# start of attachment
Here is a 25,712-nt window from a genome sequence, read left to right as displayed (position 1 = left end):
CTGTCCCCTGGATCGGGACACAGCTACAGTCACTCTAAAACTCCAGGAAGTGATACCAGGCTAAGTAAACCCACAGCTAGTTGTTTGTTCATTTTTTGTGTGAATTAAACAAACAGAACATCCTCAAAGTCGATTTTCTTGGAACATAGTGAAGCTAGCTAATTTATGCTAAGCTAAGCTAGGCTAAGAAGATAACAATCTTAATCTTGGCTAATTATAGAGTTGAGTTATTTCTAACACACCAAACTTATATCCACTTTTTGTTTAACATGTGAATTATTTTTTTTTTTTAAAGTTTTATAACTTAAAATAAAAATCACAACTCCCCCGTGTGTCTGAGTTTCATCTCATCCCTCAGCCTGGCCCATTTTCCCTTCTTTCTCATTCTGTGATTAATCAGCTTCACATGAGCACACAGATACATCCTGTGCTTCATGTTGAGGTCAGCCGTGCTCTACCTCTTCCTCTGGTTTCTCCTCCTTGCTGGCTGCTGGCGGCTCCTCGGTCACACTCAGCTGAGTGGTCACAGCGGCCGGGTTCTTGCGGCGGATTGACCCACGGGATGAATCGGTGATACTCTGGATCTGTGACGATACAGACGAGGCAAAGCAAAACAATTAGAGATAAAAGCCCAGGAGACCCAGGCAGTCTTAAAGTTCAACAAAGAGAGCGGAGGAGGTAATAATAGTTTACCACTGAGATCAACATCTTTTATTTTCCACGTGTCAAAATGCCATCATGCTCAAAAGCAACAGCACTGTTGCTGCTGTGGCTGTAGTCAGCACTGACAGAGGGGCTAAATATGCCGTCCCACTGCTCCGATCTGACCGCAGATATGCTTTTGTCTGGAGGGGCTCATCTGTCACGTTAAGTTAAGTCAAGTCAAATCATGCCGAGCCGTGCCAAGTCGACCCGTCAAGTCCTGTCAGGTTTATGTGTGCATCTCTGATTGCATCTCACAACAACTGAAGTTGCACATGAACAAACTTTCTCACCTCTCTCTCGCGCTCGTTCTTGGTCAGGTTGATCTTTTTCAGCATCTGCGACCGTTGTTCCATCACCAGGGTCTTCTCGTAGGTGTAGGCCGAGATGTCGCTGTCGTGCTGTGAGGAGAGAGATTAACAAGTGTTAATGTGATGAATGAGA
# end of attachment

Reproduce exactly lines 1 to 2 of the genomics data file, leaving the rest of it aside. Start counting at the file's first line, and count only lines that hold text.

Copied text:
Here is a 25,712-nt window from a genome sequence, read left to right as displayed (position 1 = left end):
CTGTCCCCTGGATCGGGACACAGCTACAGTCACTCTAAAACTCCAGGAAGTGATACCAGGCTAAGTAAACCCACAGCTAGTTGTTTGTTCATTTTTTGTGTGAATTAAACAAACAGAACATCCTCAAAGTCGATTTTCTTGGAACATAGTGAAGCTAGCTAATTTATGCTAAGCTAAGCTAGGCTAAGAAGATAACAATCTTAATCTTGGCTAATTATAGAGTTGAGTTATTTCTAACACACCAAACTTATATCCACTTTTTGTTTAACATGTGAATTATTTTTTTTTTTTAAAGTTTTATAACTTAAAATAAAAATCACAACTCCCCCGTGTGTCTGAGTTTCATCTCATCCCTCAGCCTGGCCCATTTTCCCTTCTTTCTCATTCTGTGATTAATCAGCTTCACATGAGCACACAGATACATCCTGTGCTTCATGTTGAGGTCAGCCGTGCTCTACCTCTTCCTCTGGTTTCTCCTCCTTGCTGGCTGCTGGCGGCTCCTCGGTCACACTCAGCTGAGTGGTCACAGCGGCCGGGTTCTTGCGGCGGATTGACCCACGGGATGAATCGGTGATACTCTGGATCTGTGACGATACAGACGAGGCAAAGCAAAACAATTAGAGATAAAAGCCCAGGAGACCCAGGCAGTCTTAAAGTTCAACAAAGAGAGCGGAGGAGGTAATAATAGTTTACCACTGAGATCAACATCTTTTATTTTCCACGTGTCAAAATGCCATCATGCTCAAAAGCAACAGCACTGTTGCTGCTGTGGCTGTAGTCAGCACTGACAGAGGGGCTAAATATGCCGTCCCACTGCTCCGATCTGACCGCAGATATGCTTTTGTCTGGAGGGGCTCATCTGTCACGTTAAGTTAAGTCAAGTCAAATCATGCCGAGCCGTGCCAAGTCGACCCGTCAAGTCCTGTCAGGTTTATGTGTGCATCTCTGATTGCATCTCACAACAACTGAAGTTGCACATGAACAAACTTTCTCACCTCTCTCTCGCGCTCGTTCTTGGTCAGGTTGATCTTTTTCAGCATCTGCGACCGTTGTTCCATCACCAGGGTCTTCTCGTAGGTGTAGGCCGAGATGTCGCTGTCGTGCTGTGAGGAGAGAGATTAACAAGTGTTAATGTGATGAATGAGA